I wouldn’t equate Linux proficiency with command-line proficiency, but it doesn’t surprise me that prevailing wisdom needs the latter to define the former. In other words, this poll from a while ago in the Ubuntu Forums.
To me, those are really two distinct issues — how proficient are you with Linux, and how comfortable are you with the command line — being morphed into one so some sense of objectiveness can be attained.
Because judging your own ability is inherently subjective. Just as an example, I see myself as a beginner and probably always will. People graduate from university on a daily (monthly? quarterly?) basis with computer and Linux proficiency that far outstrips mine.
On the other hand, I have met more than one person — to include Windows “power users,” to be completely unfair and off-topic — who gave me an irritating smirk and the classic line from Brazil, that “Computers are my forte.” And then couldn’t turn the stupid thing on.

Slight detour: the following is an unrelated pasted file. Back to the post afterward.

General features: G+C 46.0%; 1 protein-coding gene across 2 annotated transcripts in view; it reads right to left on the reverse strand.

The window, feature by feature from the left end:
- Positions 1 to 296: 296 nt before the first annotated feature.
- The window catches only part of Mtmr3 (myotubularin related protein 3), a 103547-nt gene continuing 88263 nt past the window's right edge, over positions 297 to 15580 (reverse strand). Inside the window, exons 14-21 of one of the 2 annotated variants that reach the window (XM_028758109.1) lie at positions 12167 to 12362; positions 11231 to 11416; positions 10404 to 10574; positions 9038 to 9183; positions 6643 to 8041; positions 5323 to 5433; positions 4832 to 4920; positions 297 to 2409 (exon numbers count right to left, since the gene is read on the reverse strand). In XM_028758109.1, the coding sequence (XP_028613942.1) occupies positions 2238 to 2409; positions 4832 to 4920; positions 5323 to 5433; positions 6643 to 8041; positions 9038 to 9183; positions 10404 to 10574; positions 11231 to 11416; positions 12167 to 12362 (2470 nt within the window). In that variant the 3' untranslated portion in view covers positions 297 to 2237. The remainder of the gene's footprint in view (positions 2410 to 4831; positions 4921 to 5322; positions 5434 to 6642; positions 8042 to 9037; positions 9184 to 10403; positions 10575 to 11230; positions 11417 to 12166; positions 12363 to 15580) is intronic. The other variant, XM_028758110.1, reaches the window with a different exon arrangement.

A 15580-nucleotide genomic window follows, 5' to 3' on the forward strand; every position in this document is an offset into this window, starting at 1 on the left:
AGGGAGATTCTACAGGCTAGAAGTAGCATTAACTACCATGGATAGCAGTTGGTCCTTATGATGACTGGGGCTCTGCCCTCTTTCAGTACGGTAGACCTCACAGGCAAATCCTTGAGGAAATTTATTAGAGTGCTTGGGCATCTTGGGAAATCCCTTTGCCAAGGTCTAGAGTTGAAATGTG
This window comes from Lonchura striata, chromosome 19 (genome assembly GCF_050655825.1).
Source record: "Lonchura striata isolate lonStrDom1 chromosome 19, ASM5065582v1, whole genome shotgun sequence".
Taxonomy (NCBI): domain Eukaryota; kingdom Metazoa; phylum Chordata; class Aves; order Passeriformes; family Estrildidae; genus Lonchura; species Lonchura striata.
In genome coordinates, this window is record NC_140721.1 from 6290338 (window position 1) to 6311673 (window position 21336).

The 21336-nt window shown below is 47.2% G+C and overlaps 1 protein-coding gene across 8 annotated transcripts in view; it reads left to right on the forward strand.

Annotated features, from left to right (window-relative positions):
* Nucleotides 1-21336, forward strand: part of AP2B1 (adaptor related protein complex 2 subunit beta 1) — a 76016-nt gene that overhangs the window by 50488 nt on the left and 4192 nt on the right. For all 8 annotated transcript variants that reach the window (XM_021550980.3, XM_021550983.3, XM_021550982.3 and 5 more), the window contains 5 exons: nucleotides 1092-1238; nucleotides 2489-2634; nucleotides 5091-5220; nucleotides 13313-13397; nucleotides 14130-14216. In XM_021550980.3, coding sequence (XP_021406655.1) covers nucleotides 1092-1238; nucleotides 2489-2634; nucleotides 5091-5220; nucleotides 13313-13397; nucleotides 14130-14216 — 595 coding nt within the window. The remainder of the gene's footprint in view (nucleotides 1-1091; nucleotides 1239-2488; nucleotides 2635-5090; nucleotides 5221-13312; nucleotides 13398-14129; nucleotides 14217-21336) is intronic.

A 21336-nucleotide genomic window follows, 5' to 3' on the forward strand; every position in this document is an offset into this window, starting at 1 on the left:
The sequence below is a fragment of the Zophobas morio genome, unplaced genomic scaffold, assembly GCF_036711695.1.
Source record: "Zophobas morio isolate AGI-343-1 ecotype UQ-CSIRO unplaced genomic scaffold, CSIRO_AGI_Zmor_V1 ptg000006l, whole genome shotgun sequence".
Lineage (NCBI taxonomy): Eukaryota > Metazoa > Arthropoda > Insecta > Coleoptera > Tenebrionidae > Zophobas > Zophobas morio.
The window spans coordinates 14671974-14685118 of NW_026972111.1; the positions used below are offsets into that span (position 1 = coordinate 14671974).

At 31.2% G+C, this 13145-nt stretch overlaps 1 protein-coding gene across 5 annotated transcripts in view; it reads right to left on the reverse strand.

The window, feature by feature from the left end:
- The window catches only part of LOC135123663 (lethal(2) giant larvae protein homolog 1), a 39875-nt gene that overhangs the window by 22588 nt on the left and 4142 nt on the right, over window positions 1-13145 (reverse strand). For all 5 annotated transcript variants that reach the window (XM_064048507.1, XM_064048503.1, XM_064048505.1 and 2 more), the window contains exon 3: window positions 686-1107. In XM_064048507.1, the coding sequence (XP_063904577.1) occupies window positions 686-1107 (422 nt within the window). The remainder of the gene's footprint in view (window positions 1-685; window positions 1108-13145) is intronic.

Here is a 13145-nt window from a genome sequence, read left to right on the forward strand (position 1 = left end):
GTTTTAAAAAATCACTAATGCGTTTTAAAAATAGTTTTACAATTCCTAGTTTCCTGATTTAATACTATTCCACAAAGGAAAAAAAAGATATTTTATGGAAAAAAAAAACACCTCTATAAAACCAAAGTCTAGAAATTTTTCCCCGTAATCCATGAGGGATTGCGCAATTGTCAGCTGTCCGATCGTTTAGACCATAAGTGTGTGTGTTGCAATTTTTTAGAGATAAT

But above and beyond all that, I can’t say that I’m too thrilled with another post that somehow splices Linux’s learning curve with the mystique of the command line.
Why? Mostly because it engenders the myth that you need to be some sort of Linux overmind to enjoy or understand using CLI applications and programs.
I’d just as soon get away from that myth, because it doesn’t have to be that way. Truth be told, I do very little in the way of day-to-day operations without some sort of User Interface … it’s just not Graphical.
So in the future, let’s keep a clean separation between Linux expertise and command-line skill. You can be an expert and not use the command line. And you can use the command line and not be an expert.